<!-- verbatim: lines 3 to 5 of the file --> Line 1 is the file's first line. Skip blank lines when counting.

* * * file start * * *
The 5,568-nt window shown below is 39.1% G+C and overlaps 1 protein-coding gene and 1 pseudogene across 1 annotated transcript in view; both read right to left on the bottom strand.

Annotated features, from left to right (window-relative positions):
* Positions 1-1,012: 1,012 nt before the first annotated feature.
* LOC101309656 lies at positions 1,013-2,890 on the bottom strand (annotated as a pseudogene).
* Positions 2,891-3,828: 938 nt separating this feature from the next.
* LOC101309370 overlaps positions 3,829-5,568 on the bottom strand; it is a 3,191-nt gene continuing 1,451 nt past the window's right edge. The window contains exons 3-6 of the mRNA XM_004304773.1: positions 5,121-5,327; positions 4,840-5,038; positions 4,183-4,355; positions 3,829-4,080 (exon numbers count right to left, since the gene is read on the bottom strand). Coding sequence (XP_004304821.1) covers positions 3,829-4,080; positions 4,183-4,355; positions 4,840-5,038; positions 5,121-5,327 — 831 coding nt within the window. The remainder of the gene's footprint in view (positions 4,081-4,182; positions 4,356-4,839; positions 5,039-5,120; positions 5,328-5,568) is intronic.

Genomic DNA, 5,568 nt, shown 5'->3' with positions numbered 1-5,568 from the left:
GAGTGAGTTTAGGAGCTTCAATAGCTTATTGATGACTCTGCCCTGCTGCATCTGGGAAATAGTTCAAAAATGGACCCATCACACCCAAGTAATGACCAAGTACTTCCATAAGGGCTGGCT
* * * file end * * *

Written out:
* Positions 1-1,012: 1,012 nt before the first annotated feature.
* LOC101309656 lies at positions 1,013-2,890 on the bottom strand (annotated as a pseudogene).
* Positions 2,891-3,828: 938 nt separating this feature from the next.